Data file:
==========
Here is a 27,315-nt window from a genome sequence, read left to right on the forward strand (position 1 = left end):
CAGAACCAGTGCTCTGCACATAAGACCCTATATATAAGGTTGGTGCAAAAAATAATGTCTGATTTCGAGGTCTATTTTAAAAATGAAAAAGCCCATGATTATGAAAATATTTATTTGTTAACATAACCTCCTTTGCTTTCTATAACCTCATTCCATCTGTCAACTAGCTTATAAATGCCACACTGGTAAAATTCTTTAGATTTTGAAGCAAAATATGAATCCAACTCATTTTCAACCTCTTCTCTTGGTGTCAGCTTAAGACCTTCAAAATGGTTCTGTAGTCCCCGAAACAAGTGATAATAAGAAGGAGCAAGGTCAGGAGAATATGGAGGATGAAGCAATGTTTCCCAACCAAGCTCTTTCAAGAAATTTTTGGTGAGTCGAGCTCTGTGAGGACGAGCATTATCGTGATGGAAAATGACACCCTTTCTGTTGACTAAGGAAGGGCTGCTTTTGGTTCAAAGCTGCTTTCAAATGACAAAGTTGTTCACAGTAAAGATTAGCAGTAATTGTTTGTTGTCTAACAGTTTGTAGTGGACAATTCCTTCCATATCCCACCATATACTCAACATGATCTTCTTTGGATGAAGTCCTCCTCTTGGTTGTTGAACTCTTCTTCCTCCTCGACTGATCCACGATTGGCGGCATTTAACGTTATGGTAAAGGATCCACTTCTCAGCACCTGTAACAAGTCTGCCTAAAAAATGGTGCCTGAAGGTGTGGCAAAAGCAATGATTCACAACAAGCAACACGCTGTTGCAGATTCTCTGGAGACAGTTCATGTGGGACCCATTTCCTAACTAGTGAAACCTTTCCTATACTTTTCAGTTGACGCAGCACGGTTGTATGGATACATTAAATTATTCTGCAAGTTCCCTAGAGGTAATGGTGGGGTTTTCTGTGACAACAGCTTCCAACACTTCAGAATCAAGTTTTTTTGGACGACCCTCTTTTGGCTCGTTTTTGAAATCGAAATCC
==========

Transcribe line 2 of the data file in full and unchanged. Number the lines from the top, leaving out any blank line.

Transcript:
CAGAACCAGTGCTCTGCACATAAGACCCTATATATAAGGTTGGTGCAAAAAATAATGTCTGATTTCGAGGTCTATTTTAAAAATGAAAAAGCCCATGATTATGAAAATATTTATTTGTTAACATAACCTCCTTTGCTTTCTATAACCTCATTCCATCTGTCAACTAGCTTATAAATGCCACACTGGTAAAATTCTTTAGATTTTGAAGCAAAATATGAATCCAACTCATTTTCAACCTCTTCTCTTGGTGTCAGCTTAAGACCTTCAAAATGGTTCTGTAGTCCCCGAAACAAGTGATAATAAGAAGGAGCAAGGTCAGGAGAATATGGAGGATGAAGCAATGTTTCCCAACCAAGCTCTTTCAAGAAATTTTTGGTGAGTCGAGCTCTGTGAGGACGAGCATTATCGTGATGGAAAATGACACCCTTTCTGTTGACTAAGGAAGGGCTGCTTTTGGTTCAAAGCTGCTTTCAAATGACAAAGTTGTTCACAGTAAAGATTAGCAGTAATTGTTTGTTGTCTAACAGTTTGTAGTGGACAATTCCTTCCATATCCCACCATATACTCAACATGATCTTCTTTGGATGAAGTCCTCCTCTTGGTTGTTGAACTCTTCTTCCTCCTCGACTGATCCACGATTGGCGGCATTTAACGTTATGGTAAAGGATCCACTTCTCAGCACCTGTAACAAGTCTGCCTAAAAAATGGTGCCTGAAGGTGTGGCAAAAGCAATGATTCACAACAAGCAACACGCTGTTGCAGATTCTCTGGAGACAGTTCATGTGGGACCCATTTCCTAACTAGTGAAACCTTTCCTATACTTTTCAGTTGACGCAGCACGGTTGTATGGATACATTAAATTATTCTGCAAGTTCCCTAGAGGTAATGGTGGGGTTTTCTGTGACAACAGCTTCCAACACTTCAGAATCAAGTTTTTTTGGACGACCCTCTTTTGGCTCGTTTTTGAAATCGAAATCC